Let us start from the discrete time setting $(t=0,1,…)$, and consider the simplest possible example in which the state space involves only two states, so that the random variable $X(t)$ has either the value 1 or the value 2. A realization of such a stochastic process may look like (1, 1, 1, 2, 2, 1, 2, 2, 1, 2, 1, …), where we have showed the values of the random variables $X(t)$ at times $t=0,1,2,….$

The simplest and most important class of this kind of models is given by Markov chains. The key feature of a Markov chain is that the probability distribution of the random variable $X(t)$ is allowed to depend only on the state of the system in the previous step, i.e. on the value of $X(t−1)$. Markov chains can be described with the help of a transition matrix $P$. The elements of this matrix, denoted by $pij$, are the probabilities that the process will next move to a state $j$ if it is currently in state $i$. As an example, let us consider the transition matrix

(A.27)
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If the system is presently in state 1, it may either stay in that state (with probability $p11=0.8$) or move to state 2 (with probability $p12=0.2$). If the system is currently in state 2, it will stay in that state with probability $p22=0.4$ and move to state 1 with probability $p21=0.6$. Figure A.6A shows a simulation of this Markov chain model. As the transition matrix is set up so that state 1 is favoured, it is intuitive that the system spends more time in that state than in state 2.

Figure A.6 Illustrations of Markov chains and Markov processes. The upper panels show stochastic simulations of the discrete time Markov chain (A) and the continuous time Markov process (B) of Section A.4. (C, D) show how the probability of being in a given state evolves in time. In (C), the Markov chain is initiated from state 1 at time $t=0$, and the black (respectively, grey) dots show how the probability of being in state 1 (respectively, in state 2) evolves over time. In (D), the Markov process is initiated from state 1 at time $t=0$, and the lines show how the probabilities of being in state 1 (continuous line), state 2 (dashed line), and state 3 (dotted line) evolve over time.

Markov chains are mathematically convenient since much of their behaviour can be derived with the help of matrix algebra. Let us denote by $z(t)=(z1(t),z2(t))$ a row vector that describes the probability distribution of the systems state at time $t$, coded so that $z1(t)$ is the probability that the system is in state 1 and $z2(t)=1−z1(t)$ is the probability that the system is in state 2. At each time step, the probability distribution $z(t)$ changes according to the rules of the transition matrix: the probability that the system will be in state 1 at time $t+1$ is the probability that it was at time $t$ in state 1 and stays there, plus the probability that it was in state 2 and will move to state 1. As an equation, $z1t+1=z1(t)p11+z2(t)p21$. This equation and the analogous equation for $z2t+1$ can be combined in the more compact matrix notation (see Appendix A.1) as $zt+1=z(t)P$. Thus, the probability distribution $zt+1$ is obtained by multiplying the probability distribution $z(t)$ by the transition matrix $P$ from the right.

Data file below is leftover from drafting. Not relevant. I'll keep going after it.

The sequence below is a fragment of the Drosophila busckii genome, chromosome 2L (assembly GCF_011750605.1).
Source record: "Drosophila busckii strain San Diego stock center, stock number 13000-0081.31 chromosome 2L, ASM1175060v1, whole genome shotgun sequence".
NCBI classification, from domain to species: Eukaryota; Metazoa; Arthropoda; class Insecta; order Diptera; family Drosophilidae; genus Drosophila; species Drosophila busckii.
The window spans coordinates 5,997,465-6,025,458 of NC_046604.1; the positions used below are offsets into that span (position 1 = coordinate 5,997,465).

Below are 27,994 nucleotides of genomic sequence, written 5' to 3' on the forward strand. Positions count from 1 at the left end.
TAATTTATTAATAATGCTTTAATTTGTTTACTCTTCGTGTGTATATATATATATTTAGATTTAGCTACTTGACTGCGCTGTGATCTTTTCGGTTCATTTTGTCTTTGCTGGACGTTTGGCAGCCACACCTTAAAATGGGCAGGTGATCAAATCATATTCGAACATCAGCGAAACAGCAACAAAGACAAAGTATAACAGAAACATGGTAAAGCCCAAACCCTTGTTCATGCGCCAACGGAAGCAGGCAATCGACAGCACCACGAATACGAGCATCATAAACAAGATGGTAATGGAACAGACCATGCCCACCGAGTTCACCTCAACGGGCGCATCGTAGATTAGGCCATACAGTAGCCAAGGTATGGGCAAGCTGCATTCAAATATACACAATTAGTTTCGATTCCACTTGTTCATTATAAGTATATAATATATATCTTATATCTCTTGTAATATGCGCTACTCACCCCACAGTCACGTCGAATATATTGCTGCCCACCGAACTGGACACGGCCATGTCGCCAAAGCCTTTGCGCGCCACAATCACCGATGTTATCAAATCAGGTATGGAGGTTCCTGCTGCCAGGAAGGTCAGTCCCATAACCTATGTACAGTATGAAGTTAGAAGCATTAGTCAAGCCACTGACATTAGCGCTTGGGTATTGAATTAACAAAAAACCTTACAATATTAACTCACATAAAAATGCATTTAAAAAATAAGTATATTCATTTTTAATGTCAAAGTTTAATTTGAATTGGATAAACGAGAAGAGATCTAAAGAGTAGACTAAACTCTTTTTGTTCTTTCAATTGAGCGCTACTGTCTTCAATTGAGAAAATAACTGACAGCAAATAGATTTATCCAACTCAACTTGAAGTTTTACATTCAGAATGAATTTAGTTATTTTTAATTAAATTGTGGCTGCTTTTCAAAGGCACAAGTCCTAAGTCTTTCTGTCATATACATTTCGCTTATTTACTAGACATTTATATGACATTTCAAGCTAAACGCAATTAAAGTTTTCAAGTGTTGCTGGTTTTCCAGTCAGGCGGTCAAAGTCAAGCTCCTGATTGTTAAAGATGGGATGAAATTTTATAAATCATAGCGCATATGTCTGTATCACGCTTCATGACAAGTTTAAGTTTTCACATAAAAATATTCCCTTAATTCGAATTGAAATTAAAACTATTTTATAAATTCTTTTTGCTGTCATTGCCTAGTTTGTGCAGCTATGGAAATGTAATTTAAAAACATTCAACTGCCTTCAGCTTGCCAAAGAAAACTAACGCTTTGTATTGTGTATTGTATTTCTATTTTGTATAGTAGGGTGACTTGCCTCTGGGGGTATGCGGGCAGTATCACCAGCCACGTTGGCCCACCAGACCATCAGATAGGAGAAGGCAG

(p.230) As an example, let us assume that the system is initially in state 1 and thus $z1=(1,0)$. Then we may compute that $z1=(0.8,0.2)$, $z2=(0.76,0.24)$, and $z3=(0.752,0.248)$, which numbers are illustrated in Figure A.6C. We may use matrix algebra to jump directly over multiple time steps. For example, $zt+2=zt+1P=z(t)P2$, where $P2$ means that the matrix $P$ is raised to the second power and thus multiplied by itself in the sense of matrix multiplication. More generally, $zt+k=z(t)Pk$, and thus $Pk$ gives the transition matrix describing how the probability distribution changes over $k$ time steps.

The long-term behaviour of a Markov chain is characterized by its stationary state. In the example in the previous paragraph, the probability distribution $z(t)$ approaches $z∗=(0.75,0.25)$ as time $t$ increases. Mathematically, this can be written as $limt→∞z(t)=z∗$. Thus, if sampling the system long enough after the process started, the probability to find it in state 1 will be 0.75 and the probability to find it in state 2 will be 0.25. This means that the system will (p.231) spend 75% of its time in state 1 and 25% of its time in state 2. The stationary state $z∗$ can be found analytically by noting that it must satisfy the equation $z∗=z∗P$. As discussed in Appendix A.1, this means that $z∗$ is a left eigenvector of $P$ associated with the eigenvalue 1. Solving the eigenvector problem with standard matrix algebra tools yields $z∗=(0.75,0.25)$.

Note that the probabilities $z1,z2$, and $z3$ listed earlier approach, but do not equal, the stationary state $z∗$ because it matters from which state the system is initiated. During the initial transient period, the system ‘forgets’ from which state it was initiated and it converges to the stationary state that is independent of the initial condition. In other words,

(A.28)
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showing that whichever was the initial condition, the system will after a sufficiently long time be in state 1 or in state 2 with probabilities 0.75 and 0.25, respectively.

## A.4.2 Markov processes